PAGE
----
Tears flowed as one Imam gave a sermon, saying “Please Allah, return to us our homeland. Let us see our parents’ graves. We left them back in Myanmar.”

Myanmar authorities, who insist their forces only targeted insurgents, have made an agreement with Bangladesh to repatriate refugees but only a handful have gone back.

Rohingya leaders say the exiles will not return home unless their safety is guaranteed.

  • No home, no hope –

Myanmar’s civilian leader Aung San Suu Kyi this week said it was up to Bangladesh “to decide how quickly” repatriation of the refugees can be accomplished.

She said the “terrorist threat” posed by Rohingya militants remains “real and present”.

Refugees arrived in Bangladesh on foot or in flimsy boats

Refugees arrived in Bangladesh on foot or in flimsy boats

The Arakan Rohingya Salvation Army, which has been blamed for attacks in Myanmar, issued an anniversary statement in which it condemned Myanmar’s “terrorist government and genocidal military”.

Mohammad Hossain, a 40-year-old protester at Kutupalong, said: “We are here remember to August 25. We want justice.

“We want them (Myanmar) to recognise us as Rohingya. We are very sad because we are not in our native land.”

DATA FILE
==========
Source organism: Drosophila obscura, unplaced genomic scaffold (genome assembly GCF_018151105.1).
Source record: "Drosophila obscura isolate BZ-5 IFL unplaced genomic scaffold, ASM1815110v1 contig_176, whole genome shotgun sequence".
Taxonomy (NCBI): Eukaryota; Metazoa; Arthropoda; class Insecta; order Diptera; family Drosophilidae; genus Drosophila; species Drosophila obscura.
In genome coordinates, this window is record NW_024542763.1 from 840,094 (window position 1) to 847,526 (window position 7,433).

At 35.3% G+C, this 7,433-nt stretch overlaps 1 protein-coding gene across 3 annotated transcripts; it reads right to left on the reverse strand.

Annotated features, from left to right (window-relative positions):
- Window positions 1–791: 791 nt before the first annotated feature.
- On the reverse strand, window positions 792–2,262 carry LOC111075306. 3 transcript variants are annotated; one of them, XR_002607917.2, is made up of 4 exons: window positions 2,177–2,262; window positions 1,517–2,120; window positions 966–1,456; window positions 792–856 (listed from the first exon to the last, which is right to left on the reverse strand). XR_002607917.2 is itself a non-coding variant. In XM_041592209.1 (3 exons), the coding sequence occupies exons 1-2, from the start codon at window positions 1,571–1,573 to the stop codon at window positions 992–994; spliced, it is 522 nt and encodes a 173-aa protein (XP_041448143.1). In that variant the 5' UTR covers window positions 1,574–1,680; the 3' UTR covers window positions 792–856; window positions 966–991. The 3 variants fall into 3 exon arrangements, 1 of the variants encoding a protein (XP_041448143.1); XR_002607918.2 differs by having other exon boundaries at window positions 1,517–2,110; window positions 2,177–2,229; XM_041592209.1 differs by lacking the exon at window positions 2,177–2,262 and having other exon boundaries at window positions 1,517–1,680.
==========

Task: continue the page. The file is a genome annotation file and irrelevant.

The Rohingya were stripped of their citizenship decades ago by Myanmar and have been chased from the country in successive convulsions of violence.

About 300,000 were already in the camps in Bangladesh’s Cox’s Bazar district and the latest arrivals pushed numbers to one million.

The Rohingya were stripped of their citizenship decades ago by Myanmar

The Rohingya were stripped of their citizenship decades ago by Myanmar

The Rohingya and aid agencies are most worried about the uncertain future of the refugees, who are stateless and seemingly unwanted in Bangladesh while conditions in their Rakhine homeland remain dangerous.

International Red Cross Committee president Peter Maurer, who visited the camps and Rakhine in July, said in an anniversary statement that Rohingya in both places were “living in misery”.

“Unfortunately, since my visit we have not seen tangible improvements for those displaced or the few who remain in Rakhine.”